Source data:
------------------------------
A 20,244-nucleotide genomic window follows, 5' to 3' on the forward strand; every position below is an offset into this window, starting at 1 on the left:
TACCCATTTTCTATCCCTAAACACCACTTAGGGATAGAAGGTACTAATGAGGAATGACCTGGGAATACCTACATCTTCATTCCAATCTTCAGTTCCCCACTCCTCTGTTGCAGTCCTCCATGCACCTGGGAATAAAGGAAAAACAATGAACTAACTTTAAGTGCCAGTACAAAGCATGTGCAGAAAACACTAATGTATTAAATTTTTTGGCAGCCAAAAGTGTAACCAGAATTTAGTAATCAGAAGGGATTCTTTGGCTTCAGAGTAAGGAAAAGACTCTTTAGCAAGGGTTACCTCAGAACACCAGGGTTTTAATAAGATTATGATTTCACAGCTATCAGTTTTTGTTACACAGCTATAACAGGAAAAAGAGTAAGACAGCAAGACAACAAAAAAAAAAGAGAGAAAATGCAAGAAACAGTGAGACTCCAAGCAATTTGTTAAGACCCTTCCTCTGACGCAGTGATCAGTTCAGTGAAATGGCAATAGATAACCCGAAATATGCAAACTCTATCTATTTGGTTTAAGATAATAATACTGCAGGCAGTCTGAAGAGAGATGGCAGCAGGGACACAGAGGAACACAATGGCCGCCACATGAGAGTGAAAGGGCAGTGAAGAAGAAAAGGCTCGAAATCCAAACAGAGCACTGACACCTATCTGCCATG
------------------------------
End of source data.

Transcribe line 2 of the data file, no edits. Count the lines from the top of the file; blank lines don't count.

TACCCATTTTCTATCCCTAAACACCACTTAGGGATAGAAGGTACTAATGAGGAATGACCTGGGAATACCTACATCTTCATTCCAATCTTCAGTTCCCCACTCCTCTGTTGCAGTCCTCCATGCACCTGGGAATAAAGGAAAAACAATGAACTAACTTTAAGTGCCAGTACAAAGCATGTGCAGAAAACACTAATGTATTAAATTTTTTGGCAGCCAAAAGTGTAACCAGAATTTAGTAATCAGAAGGGATTCTTTGGCTTCAGAGTAAGGAAAAGACTCTTTAGCAAGGGTTACCTCAGAACACCAGGGTTTTAATAAGATTATGATTTCACAGCTATCAGTTTTTGTTACACAGCTATAACAGGAAAAAGAGTAAGACAGCAAGACAACAAAAAAAAAAGAGAGAAAATGCAAGAAACAGTGAGACTCCAAGCAATTTGTTAAGACCCTTCCTCTGACGCAGTGATCAGTTCAGTGAAATGGCAATAGATAACCCGAAATATGCAAACTCTATCTATTTGGTTTAAGATAATAATACTGCAGGCAGTCTGAAGAGAGATGGCAGCAGGGACACAGAGGAACACAATGGCCGCCACATGAGAGTGAAAGGGCAGTGAAGAAGAAAAGGCTCGAAATCCAAACAGAGCACTGACACCTATCTGCCATG